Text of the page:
THIRTEEN-YEAR-OLD KEYA Padalkar doesn’t go to school anymore. Instead of attending classes, Keya practices tabla everyday and reads up Marathi textbooks. Keya would have been in Class VIII now but it’s been three years since she pulled out of school to be homeschooled by her parents.
Like Keya’s parents, the option of homeschooling children has struck a chord with parents who are now looking at vocational training.
Last month when NGO Forum for Fairness in Education (FFE) held two workshops for parents on homeschooling, around 180 parents participated in total.
“With arbitrary hikes in school fees and school campuses becoming unsafe, parents are opting for grooming their children at home,” said Jayant Jain, president of FFE.
While there is no fixed approach in homeschooling, parents feel it relieves the child of the academic pressure.
“We don’t follow a fixed curriculum. Most of our teaching is experimental and is focused on nature and skills. She enjoys playing the tabla so we let her focus,” said Keya’s mother Jyoti, an agricultural engineer.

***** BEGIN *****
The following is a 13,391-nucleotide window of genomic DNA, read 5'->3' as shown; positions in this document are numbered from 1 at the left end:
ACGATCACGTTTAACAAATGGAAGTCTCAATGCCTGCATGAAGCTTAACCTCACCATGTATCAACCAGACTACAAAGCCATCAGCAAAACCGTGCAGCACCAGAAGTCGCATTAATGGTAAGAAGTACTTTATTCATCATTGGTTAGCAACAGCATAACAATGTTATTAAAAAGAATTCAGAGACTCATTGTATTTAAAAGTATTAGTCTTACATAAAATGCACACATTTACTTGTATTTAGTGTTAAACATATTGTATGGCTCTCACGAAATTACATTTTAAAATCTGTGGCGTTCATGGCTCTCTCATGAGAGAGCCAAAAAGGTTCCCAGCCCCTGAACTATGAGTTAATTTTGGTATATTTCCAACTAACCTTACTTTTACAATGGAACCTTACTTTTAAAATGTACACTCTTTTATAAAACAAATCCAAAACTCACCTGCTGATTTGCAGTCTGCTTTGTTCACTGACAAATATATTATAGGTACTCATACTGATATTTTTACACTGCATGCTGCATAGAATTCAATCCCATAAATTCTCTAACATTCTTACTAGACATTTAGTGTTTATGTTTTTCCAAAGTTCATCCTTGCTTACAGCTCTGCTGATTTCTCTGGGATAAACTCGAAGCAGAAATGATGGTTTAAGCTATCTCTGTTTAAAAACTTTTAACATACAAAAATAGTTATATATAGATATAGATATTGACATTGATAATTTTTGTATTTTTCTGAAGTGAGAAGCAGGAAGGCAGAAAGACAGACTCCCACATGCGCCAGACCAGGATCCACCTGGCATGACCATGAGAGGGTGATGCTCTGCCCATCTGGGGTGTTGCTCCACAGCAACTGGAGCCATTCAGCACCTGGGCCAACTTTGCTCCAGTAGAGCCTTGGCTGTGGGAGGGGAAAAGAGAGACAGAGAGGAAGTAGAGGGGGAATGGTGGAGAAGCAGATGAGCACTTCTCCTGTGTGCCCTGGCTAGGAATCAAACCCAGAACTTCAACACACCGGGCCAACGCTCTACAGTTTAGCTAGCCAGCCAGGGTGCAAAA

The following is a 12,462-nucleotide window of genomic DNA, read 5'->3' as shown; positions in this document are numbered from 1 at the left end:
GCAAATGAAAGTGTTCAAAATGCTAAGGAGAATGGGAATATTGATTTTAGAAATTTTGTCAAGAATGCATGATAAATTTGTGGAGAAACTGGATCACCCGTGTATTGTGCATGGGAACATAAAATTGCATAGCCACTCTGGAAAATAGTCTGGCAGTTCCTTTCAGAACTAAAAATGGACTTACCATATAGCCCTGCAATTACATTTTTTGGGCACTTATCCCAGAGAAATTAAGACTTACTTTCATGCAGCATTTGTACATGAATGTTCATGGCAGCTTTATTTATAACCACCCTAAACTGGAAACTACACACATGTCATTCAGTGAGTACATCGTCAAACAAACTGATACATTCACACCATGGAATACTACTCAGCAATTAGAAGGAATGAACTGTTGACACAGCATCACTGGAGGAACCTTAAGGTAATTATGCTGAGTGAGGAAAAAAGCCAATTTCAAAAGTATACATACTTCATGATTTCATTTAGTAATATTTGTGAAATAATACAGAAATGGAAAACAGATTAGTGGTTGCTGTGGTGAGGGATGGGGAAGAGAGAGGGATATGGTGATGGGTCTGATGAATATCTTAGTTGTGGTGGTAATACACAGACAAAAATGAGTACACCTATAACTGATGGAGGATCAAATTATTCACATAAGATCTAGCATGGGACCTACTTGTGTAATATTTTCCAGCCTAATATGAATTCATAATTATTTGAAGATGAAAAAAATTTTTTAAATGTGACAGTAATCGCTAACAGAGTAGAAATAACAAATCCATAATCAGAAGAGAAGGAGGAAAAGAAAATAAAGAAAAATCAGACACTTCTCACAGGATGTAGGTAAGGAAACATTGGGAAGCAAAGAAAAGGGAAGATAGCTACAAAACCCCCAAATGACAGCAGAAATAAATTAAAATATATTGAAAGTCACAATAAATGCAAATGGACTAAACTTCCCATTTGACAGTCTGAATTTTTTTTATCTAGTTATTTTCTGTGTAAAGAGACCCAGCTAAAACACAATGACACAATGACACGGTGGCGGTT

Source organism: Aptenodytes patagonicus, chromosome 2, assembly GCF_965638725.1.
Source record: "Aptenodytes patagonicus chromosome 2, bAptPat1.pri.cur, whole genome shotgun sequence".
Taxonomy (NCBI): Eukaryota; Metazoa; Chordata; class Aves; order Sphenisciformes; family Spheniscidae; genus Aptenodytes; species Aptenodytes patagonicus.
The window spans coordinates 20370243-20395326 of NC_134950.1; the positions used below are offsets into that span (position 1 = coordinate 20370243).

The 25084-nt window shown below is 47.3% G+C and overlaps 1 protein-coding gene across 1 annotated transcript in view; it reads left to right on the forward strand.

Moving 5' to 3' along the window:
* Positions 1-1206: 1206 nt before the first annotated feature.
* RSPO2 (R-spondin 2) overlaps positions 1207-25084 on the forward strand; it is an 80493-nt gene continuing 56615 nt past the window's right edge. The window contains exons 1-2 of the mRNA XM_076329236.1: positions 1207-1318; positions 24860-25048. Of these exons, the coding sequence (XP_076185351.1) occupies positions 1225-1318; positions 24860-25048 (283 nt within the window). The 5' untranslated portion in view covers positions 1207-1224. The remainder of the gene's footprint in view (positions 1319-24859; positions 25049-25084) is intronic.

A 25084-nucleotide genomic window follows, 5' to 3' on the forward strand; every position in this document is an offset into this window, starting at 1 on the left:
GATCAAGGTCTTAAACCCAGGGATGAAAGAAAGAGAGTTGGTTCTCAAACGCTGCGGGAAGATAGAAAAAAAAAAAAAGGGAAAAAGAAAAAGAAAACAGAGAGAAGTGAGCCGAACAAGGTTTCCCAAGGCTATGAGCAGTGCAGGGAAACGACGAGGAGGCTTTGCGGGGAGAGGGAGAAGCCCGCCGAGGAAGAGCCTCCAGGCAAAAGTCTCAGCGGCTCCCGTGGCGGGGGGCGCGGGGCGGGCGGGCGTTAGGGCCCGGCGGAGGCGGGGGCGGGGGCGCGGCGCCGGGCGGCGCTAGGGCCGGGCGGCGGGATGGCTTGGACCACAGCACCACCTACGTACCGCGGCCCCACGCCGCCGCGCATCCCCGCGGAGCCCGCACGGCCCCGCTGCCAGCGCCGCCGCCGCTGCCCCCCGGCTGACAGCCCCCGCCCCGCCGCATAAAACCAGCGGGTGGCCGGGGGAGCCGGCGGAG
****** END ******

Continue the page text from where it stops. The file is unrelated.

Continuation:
“More parents now want to homeschool their kids. This takes off the academic pressure and the children can focus on their creative inclinations,” said Hemali Gada, a member of Swashikshan, an association of parents who have chosen to homeschool their children. Hemali’s daughter had dropped out in the sixth standard.
“When my daughter began homeschooling, she became more creative and intuitive. I could immediately see the difference,” said Hemali.
After completing her boards from the National Institute of Open Schooling (NIOS), she has now gone into junior college. Hemali said NIOS was more flexible and offered a plethora of courses to choose from.